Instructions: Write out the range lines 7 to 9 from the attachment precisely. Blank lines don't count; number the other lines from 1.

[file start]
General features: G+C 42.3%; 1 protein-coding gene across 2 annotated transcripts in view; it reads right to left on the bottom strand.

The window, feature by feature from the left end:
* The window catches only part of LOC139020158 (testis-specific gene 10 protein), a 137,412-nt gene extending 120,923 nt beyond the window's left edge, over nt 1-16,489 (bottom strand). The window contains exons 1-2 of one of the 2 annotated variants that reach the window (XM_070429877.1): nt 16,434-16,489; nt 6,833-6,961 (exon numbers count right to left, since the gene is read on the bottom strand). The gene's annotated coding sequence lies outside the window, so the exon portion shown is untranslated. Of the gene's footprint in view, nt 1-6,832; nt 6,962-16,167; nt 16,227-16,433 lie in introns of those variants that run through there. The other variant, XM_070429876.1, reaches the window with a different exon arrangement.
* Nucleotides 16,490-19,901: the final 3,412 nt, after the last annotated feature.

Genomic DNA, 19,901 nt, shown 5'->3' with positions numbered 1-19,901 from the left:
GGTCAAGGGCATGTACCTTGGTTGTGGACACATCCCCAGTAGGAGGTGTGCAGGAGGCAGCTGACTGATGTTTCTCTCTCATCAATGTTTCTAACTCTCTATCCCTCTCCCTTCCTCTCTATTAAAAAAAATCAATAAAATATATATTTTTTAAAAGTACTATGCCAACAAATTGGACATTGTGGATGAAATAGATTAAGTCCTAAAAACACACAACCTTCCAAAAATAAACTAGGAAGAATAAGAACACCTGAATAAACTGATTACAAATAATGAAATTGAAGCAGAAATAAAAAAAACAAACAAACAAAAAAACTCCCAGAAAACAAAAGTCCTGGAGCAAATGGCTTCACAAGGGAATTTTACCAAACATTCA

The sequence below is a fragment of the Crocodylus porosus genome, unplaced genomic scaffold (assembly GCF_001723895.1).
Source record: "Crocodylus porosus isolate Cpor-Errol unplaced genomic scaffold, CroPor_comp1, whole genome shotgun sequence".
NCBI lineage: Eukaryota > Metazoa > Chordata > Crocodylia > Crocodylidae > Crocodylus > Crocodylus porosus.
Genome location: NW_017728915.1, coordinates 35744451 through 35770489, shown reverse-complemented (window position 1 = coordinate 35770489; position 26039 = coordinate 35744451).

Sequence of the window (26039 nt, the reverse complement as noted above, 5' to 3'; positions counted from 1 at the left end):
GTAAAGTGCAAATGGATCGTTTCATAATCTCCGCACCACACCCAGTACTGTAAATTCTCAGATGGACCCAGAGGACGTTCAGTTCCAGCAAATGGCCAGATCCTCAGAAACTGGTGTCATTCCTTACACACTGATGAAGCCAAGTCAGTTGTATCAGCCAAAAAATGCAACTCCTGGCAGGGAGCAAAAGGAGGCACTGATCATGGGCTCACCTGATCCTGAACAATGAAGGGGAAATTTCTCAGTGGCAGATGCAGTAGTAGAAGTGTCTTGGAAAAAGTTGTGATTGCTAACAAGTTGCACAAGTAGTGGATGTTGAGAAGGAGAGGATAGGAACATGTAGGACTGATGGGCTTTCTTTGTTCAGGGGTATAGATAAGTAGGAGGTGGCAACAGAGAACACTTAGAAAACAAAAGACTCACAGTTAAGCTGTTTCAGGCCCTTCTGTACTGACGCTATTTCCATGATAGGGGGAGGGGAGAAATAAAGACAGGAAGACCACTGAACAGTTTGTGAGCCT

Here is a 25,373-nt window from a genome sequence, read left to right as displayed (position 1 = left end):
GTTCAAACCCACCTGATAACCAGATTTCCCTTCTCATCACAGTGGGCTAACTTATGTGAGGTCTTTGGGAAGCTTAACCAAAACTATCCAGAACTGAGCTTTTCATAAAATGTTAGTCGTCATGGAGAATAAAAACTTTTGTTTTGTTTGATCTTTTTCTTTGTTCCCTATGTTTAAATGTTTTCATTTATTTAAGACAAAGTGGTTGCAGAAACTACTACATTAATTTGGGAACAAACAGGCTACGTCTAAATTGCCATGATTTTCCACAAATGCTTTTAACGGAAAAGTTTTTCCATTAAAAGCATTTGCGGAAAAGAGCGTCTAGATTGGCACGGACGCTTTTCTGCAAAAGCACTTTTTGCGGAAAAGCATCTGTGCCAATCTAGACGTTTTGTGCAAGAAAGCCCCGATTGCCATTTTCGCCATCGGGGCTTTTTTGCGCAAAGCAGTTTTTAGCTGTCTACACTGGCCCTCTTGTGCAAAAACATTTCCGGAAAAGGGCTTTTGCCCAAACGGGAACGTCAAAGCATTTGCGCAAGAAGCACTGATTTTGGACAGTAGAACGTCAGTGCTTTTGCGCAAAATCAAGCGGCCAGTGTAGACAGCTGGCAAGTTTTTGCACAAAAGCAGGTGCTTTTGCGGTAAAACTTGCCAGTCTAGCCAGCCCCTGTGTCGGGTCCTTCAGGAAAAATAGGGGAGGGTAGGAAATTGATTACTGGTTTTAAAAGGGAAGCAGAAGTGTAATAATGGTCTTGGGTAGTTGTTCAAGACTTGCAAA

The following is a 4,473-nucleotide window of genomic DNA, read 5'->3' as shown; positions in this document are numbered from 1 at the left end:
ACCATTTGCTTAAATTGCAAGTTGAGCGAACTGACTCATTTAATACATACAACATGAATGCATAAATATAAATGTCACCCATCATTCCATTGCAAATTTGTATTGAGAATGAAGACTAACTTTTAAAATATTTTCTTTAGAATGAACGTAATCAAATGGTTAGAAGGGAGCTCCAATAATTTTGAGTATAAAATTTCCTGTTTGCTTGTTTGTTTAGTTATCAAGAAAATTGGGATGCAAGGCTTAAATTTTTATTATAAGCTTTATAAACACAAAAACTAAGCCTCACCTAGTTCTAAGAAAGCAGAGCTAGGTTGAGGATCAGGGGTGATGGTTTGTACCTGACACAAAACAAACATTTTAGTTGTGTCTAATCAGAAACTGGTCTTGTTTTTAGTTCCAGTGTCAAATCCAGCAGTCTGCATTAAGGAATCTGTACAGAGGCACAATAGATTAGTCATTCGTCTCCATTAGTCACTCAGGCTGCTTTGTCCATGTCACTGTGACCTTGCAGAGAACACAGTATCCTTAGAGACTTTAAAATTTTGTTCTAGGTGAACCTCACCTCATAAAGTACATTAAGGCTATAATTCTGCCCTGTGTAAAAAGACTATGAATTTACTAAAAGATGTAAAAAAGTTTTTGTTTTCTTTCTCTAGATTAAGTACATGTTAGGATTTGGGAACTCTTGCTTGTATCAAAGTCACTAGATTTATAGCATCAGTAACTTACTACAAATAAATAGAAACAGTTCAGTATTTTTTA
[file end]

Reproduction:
The sequence below is a fragment of the Crocodylus porosus genome, unplaced genomic scaffold (assembly GCF_001723895.1).
Source record: "Crocodylus porosus isolate Cpor-Errol unplaced genomic scaffold, CroPor_comp1, whole genome shotgun sequence".
NCBI lineage: Eukaryota > Metazoa > Chordata > Crocodylia > Crocodylidae > Crocodylus > Crocodylus porosus.